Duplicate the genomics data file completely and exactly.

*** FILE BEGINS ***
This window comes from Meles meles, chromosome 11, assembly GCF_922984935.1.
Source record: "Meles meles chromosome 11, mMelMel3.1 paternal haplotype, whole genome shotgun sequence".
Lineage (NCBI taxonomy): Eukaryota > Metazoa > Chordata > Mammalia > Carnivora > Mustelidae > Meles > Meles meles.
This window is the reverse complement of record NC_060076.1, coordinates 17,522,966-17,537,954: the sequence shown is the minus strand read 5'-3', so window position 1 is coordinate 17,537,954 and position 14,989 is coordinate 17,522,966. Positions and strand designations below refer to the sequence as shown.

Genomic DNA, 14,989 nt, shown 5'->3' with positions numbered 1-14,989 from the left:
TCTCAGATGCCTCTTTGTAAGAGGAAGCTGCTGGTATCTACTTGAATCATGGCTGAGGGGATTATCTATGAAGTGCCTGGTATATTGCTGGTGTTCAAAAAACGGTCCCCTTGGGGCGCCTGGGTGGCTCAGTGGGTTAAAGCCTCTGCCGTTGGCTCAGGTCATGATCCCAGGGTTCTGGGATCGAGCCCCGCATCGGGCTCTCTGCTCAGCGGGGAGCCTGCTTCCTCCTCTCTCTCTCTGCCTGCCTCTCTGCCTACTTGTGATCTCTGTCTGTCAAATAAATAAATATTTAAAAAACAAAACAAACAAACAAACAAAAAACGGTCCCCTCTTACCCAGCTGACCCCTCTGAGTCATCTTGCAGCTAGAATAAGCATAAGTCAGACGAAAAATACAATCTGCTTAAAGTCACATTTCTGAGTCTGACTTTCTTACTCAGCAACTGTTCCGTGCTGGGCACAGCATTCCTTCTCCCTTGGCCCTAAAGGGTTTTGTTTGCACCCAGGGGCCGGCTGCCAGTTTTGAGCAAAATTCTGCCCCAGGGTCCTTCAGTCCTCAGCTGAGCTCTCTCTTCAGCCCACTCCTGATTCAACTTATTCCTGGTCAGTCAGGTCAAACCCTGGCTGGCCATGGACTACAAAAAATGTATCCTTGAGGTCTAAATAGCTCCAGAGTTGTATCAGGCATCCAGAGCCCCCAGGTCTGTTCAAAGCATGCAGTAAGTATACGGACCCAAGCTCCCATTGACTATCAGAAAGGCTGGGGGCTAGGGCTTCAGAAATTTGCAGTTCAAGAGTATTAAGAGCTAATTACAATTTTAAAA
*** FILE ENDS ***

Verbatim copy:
This window comes from Meles meles, chromosome 11, assembly GCF_922984935.1.
Source record: "Meles meles chromosome 11, mMelMel3.1 paternal haplotype, whole genome shotgun sequence".
Lineage (NCBI taxonomy): Eukaryota > Metazoa > Chordata > Mammalia > Carnivora > Mustelidae > Meles > Meles meles.
This window is the reverse complement of record NC_060076.1, coordinates 17,522,966-17,537,954: the sequence shown is the minus strand read 5'-3', so window position 1 is coordinate 17,537,954 and position 14,989 is coordinate 17,522,966. Positions and strand designations below refer to the sequence as shown.

Genomic DNA, 14,989 nt, shown 5'->3' with positions numbered 1-14,989 from the left:
TCTCAGATGCCTCTTTGTAAGAGGAAGCTGCTGGTATCTACTTGAATCATGGCTGAGGGGATTATCTATGAAGTGCCTGGTATATTGCTGGTGTTCAAAAAACGGTCCCCTTGGGGCGCCTGGGTGGCTCAGTGGGTTAAAGCCTCTGCCGTTGGCTCAGGTCATGATCCCAGGGTTCTGGGATCGAGCCCCGCATCGGGCTCTCTGCTCAGCGGGGAGCCTGCTTCCTCCTCTCTCTCTCTGCCTGCCTCTCTGCCTACTTGTGATCTCTGTCTGTCAAATAAATAAATATTTAAAAAACAAAACAAACAAACAAACAAAAAACGGTCCCCTCTTACCCAGCTGACCCCTCTGAGTCATCTTGCAGCTAGAATAAGCATAAGTCAGACGAAAAATACAATCTGCTTAAAGTCACATTTCTGAGTCTGACTTTCTTACTCAGCAACTGTTCCGTGCTGGGCACAGCATTCCTTCTCCCTTGGCCCTAAAGGGTTTTGTTTGCACCCAGGGGCCGGCTGCCAGTTTTGAGCAAAATTCTGCCCCAGGGTCCTTCAGTCCTCAGCTGAGCTCTCTCTTCAGCCCACTCCTGATTCAACTTATTCCTGGTCAGTCAGGTCAAACCCTGGCTGGCCATGGACTACAAAAAATGTATCCTTGAGGTCTAAATAGCTCCAGAGTTGTATCAGGCATCCAGAGCCCCCAGGTCTGTTCAAAGCATGCAGTAAGTATACGGACCCAAGCTCCCATTGACTATCAGAAAGGCTGGGGGCTAGGGCTTCAGAAATTTGCAGTTCAAGAGTATTAAGAGCTAATTACAATTTTAAAA